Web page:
It can seem like the reformsters are winning-- they have the pretty sites, the shiny PR, the well-paid PR rapid response operatives. What they don't have are the people who are pouring their blood and sweat and heart and soul into a cause that is bigger than profit and power.
Meanwhile, EducationPost continues to troll hard, most recently going after activist mom/blogger Sarah Blaine (because you have to stop those moms from messing wit the narrative) and Diane Ravitch herself by pointing out that she used to say different things than she does now, trying to discredit today's education activity by bringing up what she said way back in the day, as if Ravitch hadn't already written a book herself explaining what beliefs changed and why. These trolling runs have not made EducationPost a center of conversation. No firestorm. Not even a smokescreen. Just a short quiet correction from Mercedes Schneider. It is possible that EducationPost could be more efficient by simply posting, "Notice Me, Dammit" as a headline.
But it's a 2015 world, and people mostly understand that you don't feed the trolls (which is why you'll find no links in this story, or any of my newer stuff, to the EducationPost website). More than that, defenders of US public education are coming to understand that not every reformster requires or deserves a response. Paul Thomas once called for Phase Three in the resistance, and perhaps this is it-- a phase in which we realize that we are no longer backed into a corner and no longer have to respond to every cockamamie attack on public education, even as some reformsters try to get us to start up the same old fight. Maybe EducationPost is not about trying to go forward to better conversations, but to actually sucker us into the same old dynamic and thereby preserve the narrative that reformsters are the ones with all the power, while we have to fight and scrape to get our point across. They aren't Goliath. They're just a big troll on life support.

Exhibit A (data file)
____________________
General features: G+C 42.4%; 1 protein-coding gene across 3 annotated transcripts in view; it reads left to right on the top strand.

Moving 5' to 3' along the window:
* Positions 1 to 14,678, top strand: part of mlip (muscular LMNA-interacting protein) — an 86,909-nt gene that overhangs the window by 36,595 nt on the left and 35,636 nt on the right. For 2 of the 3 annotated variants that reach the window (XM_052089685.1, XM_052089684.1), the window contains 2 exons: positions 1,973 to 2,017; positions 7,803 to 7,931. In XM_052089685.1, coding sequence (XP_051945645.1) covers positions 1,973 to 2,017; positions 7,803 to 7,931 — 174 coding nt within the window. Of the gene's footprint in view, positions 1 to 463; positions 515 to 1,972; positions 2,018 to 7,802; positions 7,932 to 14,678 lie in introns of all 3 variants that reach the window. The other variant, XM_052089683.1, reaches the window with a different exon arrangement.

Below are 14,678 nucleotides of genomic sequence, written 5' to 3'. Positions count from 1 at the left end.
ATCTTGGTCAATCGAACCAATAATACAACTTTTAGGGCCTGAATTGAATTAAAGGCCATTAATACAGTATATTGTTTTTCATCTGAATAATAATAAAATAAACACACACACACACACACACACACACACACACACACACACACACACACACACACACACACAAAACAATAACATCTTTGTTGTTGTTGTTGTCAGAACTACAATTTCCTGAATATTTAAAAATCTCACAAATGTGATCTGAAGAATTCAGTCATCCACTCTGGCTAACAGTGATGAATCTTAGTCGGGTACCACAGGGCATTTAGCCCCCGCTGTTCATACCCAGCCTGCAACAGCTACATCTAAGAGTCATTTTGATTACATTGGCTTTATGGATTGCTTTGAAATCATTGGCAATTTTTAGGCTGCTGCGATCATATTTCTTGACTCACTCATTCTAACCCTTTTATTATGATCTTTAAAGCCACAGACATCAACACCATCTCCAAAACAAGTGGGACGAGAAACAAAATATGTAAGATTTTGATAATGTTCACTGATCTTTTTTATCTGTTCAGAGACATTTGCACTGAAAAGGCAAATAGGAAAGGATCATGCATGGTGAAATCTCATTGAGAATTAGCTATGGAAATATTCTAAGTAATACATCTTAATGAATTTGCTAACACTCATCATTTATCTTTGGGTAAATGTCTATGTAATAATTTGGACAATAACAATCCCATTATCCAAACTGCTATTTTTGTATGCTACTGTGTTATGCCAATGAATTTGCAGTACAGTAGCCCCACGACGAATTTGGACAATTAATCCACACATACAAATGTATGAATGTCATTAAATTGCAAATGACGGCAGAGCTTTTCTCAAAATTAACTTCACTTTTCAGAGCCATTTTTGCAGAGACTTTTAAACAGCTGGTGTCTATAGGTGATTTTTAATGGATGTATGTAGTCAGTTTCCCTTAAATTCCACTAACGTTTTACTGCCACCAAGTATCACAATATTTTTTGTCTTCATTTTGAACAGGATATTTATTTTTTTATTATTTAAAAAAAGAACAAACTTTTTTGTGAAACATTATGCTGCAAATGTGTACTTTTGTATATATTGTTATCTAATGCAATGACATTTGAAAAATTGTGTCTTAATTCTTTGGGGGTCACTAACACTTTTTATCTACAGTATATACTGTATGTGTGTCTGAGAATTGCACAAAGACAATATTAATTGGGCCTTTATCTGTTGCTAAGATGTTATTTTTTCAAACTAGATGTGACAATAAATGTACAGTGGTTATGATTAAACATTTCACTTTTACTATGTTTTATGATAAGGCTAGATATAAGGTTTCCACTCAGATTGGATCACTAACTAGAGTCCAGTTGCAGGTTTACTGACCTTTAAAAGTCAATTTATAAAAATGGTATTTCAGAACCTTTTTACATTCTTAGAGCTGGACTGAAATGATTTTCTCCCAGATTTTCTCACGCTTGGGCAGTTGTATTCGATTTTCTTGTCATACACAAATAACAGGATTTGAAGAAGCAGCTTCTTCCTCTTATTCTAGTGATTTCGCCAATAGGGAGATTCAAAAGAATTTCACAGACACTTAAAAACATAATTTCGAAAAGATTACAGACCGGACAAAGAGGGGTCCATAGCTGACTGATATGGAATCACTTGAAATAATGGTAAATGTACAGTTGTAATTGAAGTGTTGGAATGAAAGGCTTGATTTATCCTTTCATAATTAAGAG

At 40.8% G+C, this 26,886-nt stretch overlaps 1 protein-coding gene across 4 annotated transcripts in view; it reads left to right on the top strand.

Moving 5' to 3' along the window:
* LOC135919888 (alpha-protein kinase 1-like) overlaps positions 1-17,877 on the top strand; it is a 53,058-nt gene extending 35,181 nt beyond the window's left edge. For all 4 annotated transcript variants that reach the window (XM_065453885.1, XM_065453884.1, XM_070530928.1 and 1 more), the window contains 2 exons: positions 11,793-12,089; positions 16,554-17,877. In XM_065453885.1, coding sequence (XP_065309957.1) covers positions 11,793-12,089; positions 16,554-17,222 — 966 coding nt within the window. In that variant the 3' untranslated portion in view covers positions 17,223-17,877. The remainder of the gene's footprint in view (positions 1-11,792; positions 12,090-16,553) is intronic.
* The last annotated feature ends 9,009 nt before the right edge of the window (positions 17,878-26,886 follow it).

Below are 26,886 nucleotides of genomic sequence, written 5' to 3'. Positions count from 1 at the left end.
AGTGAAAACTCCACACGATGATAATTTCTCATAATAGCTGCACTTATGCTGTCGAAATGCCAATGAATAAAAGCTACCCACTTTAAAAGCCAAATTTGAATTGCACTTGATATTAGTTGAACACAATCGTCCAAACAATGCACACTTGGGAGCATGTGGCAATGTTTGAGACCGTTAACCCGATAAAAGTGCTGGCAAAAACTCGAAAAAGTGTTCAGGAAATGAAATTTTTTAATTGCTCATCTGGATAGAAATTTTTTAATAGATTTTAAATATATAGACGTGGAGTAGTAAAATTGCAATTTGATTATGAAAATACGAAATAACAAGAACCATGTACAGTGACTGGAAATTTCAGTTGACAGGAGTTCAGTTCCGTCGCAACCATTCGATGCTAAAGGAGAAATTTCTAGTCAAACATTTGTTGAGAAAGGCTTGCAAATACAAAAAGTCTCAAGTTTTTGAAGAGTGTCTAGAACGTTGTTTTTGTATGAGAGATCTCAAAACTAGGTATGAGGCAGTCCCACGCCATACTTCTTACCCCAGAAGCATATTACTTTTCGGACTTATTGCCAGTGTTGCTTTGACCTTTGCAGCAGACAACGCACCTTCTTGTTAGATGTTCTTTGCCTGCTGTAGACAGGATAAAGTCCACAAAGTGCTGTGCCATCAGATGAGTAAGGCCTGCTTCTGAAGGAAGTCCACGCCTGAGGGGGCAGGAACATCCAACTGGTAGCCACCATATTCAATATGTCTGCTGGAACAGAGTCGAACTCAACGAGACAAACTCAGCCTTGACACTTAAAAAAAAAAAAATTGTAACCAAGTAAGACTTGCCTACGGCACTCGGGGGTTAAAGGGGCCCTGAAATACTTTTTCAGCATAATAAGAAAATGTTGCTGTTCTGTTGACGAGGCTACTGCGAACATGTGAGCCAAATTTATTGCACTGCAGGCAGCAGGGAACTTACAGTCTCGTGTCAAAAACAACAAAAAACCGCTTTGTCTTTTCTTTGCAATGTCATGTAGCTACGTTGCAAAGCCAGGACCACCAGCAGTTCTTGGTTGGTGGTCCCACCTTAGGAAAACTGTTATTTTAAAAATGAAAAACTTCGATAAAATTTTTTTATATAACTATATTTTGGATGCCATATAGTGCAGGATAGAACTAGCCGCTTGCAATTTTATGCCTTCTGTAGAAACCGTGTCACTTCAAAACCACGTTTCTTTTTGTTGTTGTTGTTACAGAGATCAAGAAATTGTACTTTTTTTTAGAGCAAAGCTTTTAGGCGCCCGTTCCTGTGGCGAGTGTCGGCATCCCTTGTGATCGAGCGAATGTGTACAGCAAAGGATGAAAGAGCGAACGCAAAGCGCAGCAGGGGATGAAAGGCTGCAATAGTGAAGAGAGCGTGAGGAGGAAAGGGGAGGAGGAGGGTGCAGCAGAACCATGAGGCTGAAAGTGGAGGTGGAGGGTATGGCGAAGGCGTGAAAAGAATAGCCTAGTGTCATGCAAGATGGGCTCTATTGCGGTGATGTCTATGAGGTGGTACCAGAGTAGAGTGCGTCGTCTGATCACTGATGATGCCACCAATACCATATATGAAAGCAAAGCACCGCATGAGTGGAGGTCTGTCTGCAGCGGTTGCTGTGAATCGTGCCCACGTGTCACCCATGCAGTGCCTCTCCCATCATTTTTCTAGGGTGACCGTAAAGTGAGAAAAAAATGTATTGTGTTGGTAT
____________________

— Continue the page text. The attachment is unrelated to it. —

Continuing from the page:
If that's the case, than the irrelevance of EducationPost (because, really, does it matter whether they close up shop or not?) is one more true sign that Things Have Changed, that money can't win everything, and that we all need to have real conversations about the future of American public education, not simply a battle of rapid-response PR blitzes and stale talking points.
The premise of EducationPost was that the conversation about public education was their conversation to be held at their table under their terms. But now they are sitting at the table alone, while more important conversations are held elsewhere. Good news for the rest of us, but if I were Bloomberg, Broad and Walton, I'd want my $12 million back.